--uh, was the, a cattle farmer basically here in, in, uh, in town. And, 7:00uh, he died when I was probably about eight. So, I have some memories of him but not very many. Uh, but my grandmother, now, my mother's mother, Ruth Howard, uh, was a character and she lived to be in her eighties and probably died even after maybe I'd even been elected. So, I mean, she was clearly, uh, uh, I knew her well and, or had lots of fond memories of her. And she was, as I said, a real character. After her husband died, she didn't just sit around, uh, or she went on trips. She took trips everywhere. She, a couple of world tours and separate trips to Europe and South America, and Africa, and brought, you know, slides and photos back that she'd show to the, the ladies down at the church or the civic clubs. And it just, uh, she had, we had kinfolk in Canada. She made sure we went to Canada to visit them every summer, 8:00and things like that. And, uh, I said, great sense of humor and, uh, she was a, uh, you know, very fine memories of my grandmother.

BOHL: Okay, where did you go to school?

BARROWS: Uh, public schools here, uh, Jack and Jill Kindergarten. (laughs) Uh, elementary school, Woodford County High School, and then, uh, went to DePauw. D-e-p-a-u-w University in Green Castle, Indiana, for my undergraduate work. And, uh, came back to Kentucky and went to U-, uh, University of Kentucky College of Law. Uh, '68 graduate of high school, and'72 1/2 graduate of college and a '77 graduate from UK College of Law, so.

BOHL: Was education something that your family really emphasized?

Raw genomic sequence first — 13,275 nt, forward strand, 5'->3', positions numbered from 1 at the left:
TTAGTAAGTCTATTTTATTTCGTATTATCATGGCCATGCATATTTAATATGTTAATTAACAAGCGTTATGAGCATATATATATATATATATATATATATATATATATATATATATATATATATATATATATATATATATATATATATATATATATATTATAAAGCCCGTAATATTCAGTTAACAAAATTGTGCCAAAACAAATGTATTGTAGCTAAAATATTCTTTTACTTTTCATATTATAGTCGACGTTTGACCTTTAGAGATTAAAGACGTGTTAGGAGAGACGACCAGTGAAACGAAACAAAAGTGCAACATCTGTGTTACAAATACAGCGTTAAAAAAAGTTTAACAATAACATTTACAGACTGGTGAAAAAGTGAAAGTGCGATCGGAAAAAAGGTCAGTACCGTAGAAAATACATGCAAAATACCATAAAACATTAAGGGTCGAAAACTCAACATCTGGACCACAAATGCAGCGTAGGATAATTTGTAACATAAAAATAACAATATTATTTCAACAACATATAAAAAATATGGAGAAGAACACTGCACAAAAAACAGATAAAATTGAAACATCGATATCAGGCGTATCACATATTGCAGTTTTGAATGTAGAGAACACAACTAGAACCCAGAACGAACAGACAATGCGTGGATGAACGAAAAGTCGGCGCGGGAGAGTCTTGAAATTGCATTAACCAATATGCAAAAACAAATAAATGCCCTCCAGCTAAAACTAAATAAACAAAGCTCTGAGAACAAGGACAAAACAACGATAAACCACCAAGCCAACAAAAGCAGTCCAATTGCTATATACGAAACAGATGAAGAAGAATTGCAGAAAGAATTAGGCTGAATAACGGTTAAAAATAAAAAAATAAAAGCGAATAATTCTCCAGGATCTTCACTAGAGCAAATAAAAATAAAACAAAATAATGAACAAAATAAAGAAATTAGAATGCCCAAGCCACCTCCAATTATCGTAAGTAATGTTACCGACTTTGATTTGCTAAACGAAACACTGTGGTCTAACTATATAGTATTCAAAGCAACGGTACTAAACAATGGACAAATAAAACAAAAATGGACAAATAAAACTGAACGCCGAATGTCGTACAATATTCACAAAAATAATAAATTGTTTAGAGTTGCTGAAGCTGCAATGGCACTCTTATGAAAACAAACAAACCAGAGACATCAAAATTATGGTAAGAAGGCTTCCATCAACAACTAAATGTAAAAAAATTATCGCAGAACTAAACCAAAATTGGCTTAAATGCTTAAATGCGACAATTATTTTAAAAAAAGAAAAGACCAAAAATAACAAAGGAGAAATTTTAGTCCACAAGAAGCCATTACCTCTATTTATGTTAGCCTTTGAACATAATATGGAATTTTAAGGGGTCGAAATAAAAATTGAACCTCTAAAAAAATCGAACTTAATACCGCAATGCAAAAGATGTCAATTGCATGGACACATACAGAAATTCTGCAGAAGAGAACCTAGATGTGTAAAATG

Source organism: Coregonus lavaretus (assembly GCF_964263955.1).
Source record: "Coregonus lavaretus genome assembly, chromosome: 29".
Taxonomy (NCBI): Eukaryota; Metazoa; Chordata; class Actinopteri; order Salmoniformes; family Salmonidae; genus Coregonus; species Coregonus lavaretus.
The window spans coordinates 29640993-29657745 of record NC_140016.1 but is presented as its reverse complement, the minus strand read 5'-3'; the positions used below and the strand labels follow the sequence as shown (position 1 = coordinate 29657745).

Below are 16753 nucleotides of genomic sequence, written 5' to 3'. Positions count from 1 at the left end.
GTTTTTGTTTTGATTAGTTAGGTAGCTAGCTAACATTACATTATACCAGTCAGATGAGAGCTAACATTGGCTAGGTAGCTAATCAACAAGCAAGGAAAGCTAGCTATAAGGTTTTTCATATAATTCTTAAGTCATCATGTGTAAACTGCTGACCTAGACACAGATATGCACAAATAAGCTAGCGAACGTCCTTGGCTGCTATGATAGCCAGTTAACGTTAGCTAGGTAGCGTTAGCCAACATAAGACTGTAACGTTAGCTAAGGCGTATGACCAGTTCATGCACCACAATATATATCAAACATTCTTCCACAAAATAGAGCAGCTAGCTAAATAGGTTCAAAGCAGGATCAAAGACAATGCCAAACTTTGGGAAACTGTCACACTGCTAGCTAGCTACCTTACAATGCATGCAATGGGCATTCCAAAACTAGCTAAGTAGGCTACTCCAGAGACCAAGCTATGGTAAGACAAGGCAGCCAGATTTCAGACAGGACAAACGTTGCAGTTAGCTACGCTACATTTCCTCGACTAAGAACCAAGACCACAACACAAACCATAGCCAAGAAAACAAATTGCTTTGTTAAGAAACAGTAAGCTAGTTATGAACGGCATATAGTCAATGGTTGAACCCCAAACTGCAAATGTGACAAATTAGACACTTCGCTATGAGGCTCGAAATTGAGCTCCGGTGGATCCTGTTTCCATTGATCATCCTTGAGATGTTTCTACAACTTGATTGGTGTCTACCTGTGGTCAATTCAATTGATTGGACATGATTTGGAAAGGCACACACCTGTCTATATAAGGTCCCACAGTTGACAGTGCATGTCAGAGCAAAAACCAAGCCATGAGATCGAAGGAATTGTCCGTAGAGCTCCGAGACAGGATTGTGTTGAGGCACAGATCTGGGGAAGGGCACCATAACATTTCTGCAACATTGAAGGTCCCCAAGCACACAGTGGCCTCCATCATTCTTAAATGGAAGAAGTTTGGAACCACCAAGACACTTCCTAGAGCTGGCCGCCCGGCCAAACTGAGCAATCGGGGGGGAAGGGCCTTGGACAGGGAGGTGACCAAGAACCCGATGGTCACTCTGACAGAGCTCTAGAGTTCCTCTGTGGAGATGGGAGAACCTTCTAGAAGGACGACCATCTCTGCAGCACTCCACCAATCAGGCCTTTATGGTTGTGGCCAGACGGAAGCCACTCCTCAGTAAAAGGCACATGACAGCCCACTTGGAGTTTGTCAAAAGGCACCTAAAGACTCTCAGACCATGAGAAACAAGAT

BARROWS: Yeah, my dad, in particular--

BOHL: --right--

BARROWS: --because he, he grew up in Stickney, South Dakota, which has 9:00got, uh, you know, less population than one subdivision. Now, it's probably was 300-four people then, and its 300-400 people now, uh, really, uh, grew up on a farm. I think his dad was a dairy farmer, even in, uh, South Dakota. Uh, several kids in that family and it's pretty stark up there. We've gone, uh, still have some property up there, and we've gone to visit kinfolk up there over the, over the time. And, uh, you know, it was hard to picture how he would've grown up on a farm and then ended up going to college, uh, because that would've been, seventeen, twenty, you know, you're talking about in the mid-thirties. Uh, in fact, I don't know how, whether I ever asked him, how he managed to make it to college. But, but, uh, uh, and then, as I said, afterwards, I think he actually did a year, uh, at the University of Iowa, and some graduate work. Uh, but, yes, uh, he sort of broke, 10:00I would've said what would've traditionally happened to somebody that grew up where he grew up, and I expect the war had a lot to do with that change, the environment, and all that. But once, as I said, uh, he got out of active duty, came back to Kentucky, why he went straight back to, to UK to work on, uh, master's and doctorate, kind of stuff. Uh, he wasn't a tremendous taskmaster in the sense of demanding, uh, you know, that we study or do that. I, for myself, I sort of, I don't know why, but I sort of did that, uh, naturally. But, but, yes, he, uh, it was clear that he valued or, or, uh, education and, and, uh, um, and passed that along. So, yeah, um, as said I, I don't remember him sitting us down as kids and saying, "Now, you will study and do," but, uh, by example.

BOHL: Um-hm.

BARROWS: Uh, I think what always impressed us at that time was his 11:00vocabulary. He was a great, uh, speaker. Had a great vocabulary, and used lots of, uh, uh, I'll say, big words, but I mean words that, uh, you know, you have to think, Now, what does that mean and you might have to go look it up or something. And so, and that was the same thing people always said about him around town. "Oh, you know," they said, "He speaks well and he's got a great vocabulary." I, whether directly or indirectly, uh, uh, that I'm, I'm probably like that a little bit, I'd say, because of him.

BOHL: Were there any particular subjects in school that you really liked or disliked?